Advertisement
YOU ARE HERE: LAT HomeCollections

The Nation

Ruling on book benefits Padilla

Federal prosecutors tried to argue that his actions jibed with an Al Qaeda manual.

Torture Claims Separate

February 27, 2007|Carol J. Williams | Times Staff Writer

MIAMI — A federal judge in terrorism suspect Jose Padilla's competency hearing on Monday refused to admit into evidence a purported Al Qaeda training manual that prosecutors said advised captured terrorists to refuse to cooperate with attorneys and to allege they were mistreated -- as Padilla has done.

U.S. District Judge Marcia Cooke said there was nothing to indicate Padilla had ever seen the inch-thick "Manchester Manual," found five years ago in a raid in Manchester, England.

Assistant U.S. Atty. Brian Frazier had argued that Padilla's behavior and claims of torture were "consistent with that of a captured Al Qaeda operative."

Padilla's trial on terrorism charges is to start April 16. Cooke scheduled the competency hearing -- which opened Thursday -- after Padilla's defense moved to dismiss the case because of "outrageous government conduct" that amounted to torture. Padilla spent 3 1/2 years held as an enemy combatant at the Navy brig in Charleston, S.C.

Cooke has been trying to keep the torture allegations separate from the competency proceeding.

She warned prosecutors seeking to admit the Manchester Manual that if she were to let them make a case that Padilla was lying about having been tortured, "the defense could come back and say, 'We have actual evidence he was tortured or mistreated.' ... You are opening the door if you let in this document."

The issues of military handling of the defendant and his current mental health became legally entangled when a federal prison psychologist's report asserting Padilla's competency was submitted to the court. The forensic psychologist, Rodolfo Buigas of the Bureau of Prisons' Federal Detention Center here, partly based his conclusions on information from brig interrogation and mental health personnel, so Cooke let the defense summon the military jailers for cross-examination.

The brig officials -- psychologist Craig Noble, social worker Maj. Andrew Cruz and technical director Sandy Seymour -- were to testify today. Cooke warned she would allow only questions relating to Buigas' report and Padilla's current state of mind. U.S. military interrogation techniques adopted after Sept. 11 have yet to be detailed in U.S. courts. Cruz, now serving in Afghanistan, was to answer defense questions by speakerphone.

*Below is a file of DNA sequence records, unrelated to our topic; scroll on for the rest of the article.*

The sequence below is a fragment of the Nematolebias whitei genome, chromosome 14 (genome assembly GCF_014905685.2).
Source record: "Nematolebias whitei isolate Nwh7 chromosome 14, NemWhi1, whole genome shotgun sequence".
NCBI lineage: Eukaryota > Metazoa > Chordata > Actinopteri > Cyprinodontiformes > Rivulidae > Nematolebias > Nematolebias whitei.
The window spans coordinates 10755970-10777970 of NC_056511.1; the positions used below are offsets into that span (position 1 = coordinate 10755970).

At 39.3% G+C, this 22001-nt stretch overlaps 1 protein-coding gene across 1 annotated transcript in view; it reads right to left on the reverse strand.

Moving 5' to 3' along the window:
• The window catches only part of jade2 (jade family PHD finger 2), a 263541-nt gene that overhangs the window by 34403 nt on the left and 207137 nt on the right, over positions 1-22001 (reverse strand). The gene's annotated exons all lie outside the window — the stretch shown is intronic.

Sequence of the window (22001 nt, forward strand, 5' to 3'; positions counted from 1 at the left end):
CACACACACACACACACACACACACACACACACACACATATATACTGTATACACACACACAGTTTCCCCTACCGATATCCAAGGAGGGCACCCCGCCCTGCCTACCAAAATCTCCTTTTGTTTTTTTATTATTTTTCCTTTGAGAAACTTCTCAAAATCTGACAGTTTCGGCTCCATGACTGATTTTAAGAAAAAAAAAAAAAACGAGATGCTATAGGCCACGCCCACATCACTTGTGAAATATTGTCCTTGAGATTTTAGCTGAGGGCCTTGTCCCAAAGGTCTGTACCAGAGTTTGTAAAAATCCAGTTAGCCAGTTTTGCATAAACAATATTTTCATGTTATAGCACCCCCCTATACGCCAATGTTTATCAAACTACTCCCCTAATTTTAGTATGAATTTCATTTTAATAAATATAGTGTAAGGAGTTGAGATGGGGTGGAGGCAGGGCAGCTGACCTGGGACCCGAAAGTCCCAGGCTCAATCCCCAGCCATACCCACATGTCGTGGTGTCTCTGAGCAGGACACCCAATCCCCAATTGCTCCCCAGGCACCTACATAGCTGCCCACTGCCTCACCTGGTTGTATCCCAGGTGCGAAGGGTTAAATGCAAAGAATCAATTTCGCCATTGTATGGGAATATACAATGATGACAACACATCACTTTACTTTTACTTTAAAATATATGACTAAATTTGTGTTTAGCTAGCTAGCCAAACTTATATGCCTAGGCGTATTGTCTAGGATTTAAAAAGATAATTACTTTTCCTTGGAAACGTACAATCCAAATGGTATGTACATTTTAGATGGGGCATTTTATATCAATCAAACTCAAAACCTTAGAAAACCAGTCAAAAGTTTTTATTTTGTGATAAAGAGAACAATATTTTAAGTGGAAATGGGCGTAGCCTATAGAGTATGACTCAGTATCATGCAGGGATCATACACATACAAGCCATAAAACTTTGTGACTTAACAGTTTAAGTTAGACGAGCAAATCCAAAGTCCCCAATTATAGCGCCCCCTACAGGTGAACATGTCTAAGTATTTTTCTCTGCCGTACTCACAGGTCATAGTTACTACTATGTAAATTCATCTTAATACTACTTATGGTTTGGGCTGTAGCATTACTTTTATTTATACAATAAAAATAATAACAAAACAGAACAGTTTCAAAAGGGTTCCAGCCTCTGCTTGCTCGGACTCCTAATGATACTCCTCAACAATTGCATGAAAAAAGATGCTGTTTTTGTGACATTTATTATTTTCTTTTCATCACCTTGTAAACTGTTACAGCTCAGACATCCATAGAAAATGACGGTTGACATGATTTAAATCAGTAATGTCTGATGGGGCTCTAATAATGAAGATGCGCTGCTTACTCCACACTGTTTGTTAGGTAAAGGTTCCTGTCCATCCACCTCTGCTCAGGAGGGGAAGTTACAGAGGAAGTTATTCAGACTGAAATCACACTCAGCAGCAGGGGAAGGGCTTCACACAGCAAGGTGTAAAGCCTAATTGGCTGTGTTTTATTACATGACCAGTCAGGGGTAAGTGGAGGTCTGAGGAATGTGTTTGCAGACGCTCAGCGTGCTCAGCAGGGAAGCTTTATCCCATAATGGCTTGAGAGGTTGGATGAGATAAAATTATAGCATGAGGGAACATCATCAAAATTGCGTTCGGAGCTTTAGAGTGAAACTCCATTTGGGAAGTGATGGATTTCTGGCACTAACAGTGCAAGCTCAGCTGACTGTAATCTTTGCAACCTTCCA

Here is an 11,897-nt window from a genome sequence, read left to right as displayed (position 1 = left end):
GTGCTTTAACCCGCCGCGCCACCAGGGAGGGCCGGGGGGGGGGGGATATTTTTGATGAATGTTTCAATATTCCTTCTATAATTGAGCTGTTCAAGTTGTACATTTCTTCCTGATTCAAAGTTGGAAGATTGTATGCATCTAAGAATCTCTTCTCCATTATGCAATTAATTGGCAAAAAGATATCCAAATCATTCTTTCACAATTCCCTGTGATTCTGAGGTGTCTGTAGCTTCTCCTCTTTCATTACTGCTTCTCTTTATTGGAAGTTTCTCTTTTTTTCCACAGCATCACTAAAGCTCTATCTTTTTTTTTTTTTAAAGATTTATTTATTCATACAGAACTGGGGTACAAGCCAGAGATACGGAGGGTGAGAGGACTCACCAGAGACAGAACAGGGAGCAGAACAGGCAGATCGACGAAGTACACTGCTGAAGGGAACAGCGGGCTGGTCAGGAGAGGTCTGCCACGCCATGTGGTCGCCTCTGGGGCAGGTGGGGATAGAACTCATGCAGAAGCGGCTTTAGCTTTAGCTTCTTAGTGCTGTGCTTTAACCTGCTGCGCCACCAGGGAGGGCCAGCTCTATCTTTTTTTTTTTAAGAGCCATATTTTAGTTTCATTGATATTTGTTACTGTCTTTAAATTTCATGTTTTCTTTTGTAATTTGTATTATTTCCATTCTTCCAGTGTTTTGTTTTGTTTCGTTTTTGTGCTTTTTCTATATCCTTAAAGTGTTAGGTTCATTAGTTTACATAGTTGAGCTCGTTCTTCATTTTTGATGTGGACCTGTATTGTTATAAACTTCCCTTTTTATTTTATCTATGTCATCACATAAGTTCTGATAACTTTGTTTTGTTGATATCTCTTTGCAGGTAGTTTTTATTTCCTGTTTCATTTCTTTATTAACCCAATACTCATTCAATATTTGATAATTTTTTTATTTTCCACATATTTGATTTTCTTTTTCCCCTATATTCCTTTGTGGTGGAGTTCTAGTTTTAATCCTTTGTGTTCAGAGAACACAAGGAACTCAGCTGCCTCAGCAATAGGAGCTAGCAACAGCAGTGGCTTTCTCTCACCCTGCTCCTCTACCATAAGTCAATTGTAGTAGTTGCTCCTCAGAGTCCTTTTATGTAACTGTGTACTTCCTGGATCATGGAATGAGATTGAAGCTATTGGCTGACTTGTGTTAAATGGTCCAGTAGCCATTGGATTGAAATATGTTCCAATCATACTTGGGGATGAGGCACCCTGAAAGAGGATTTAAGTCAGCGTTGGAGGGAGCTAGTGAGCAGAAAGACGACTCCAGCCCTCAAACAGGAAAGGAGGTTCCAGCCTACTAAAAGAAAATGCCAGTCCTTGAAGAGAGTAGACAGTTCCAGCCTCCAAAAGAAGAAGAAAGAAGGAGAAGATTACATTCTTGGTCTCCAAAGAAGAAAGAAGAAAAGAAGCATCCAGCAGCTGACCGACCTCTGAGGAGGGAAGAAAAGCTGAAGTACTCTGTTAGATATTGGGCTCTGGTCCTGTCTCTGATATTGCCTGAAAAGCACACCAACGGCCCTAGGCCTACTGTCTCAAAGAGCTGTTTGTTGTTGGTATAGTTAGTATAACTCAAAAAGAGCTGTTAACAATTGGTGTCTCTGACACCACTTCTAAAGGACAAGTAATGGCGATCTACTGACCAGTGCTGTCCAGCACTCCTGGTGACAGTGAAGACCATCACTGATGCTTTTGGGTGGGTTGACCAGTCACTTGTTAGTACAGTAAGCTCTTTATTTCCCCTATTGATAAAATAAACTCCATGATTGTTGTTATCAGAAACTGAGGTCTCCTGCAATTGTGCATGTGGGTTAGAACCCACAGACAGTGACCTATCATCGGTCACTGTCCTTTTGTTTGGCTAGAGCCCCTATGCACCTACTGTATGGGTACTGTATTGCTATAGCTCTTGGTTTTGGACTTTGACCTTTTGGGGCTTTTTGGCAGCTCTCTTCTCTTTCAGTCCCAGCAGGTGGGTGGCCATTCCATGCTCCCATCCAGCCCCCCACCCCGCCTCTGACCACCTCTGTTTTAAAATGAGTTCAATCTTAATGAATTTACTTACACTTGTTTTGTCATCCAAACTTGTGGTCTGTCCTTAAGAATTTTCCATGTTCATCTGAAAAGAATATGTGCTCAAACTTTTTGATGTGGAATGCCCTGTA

Lead defense attorney Anthony Natale attempted repeatedly to get Buigas to divulge further details of what he was told by brig officials about his client's conditions of detention and their interrogation techniques. But U.S. Atty. John C. Shipley objected to involving the torture allegations in the competency hearing, and Cooke repeatedly shut down Natale's line of questioning.

Buigas said Padilla was "in fact competent to stand trial," although he confirmed the diagnoses of two defense mental health experts last week that Padilla exhibited an anxiety syndrome and antisocial personality disorder.

"The nature and severity of the symptoms were not sufficient to interfere with some basic capabilities" to assist in his defense, Buigas said.

On Thursday, forensic psychiatrist Angela Hegarty and forensic psychologist Patricia Zapf said they observed the same disorders in Padilla during their examinations, as well as post-traumatic stress disorder. The defense witnesses came to the opposite conclusion of Buigas, deeming Padilla mentally unfit and badly damaged by whatever trauma he might have suffered in Navy custody.

If Cooke finds Padilla competent, she plans a hearing on the outrageous conduct claim, submitted in a 19-page filing last year with an affidavit signed by Padilla.

The prosecution has tried to convince Cooke that Padilla, by serving as the primary source of information contained in the motion, had demonstrated his fitness to help his attorneys defend him against charges that he was part of a North American terrorist support network.

Andrew Patel, a defense attorney who has been meeting with Padilla since midway into his brig confinement, testified that the defendant had yet to provide him with any meaningful information for his defense.

Padilla was arrested at Chicago's O'Hare International Airport in May 2002, interrogated by national security authorities for a month, then sent to the brig. The affidavit said he was held there in solitary confinement, fed mind-altering drugs and subjected to noise, extreme temperatures, noxious fumes and stress positions in interrogation.

Federal authorities initially alleged Padilla was part of a five-man ring plotting to detonate a radioactive "dirty bomb" on an unspecified U.S. city. But that claim was dropped and Padilla was abruptly transferred to the federal court system in late 2005, indicted on allegations of aid to terrorism.

*

carol.williams@latimes.com

Advertisement
Los Angeles Times Articles
|
|
|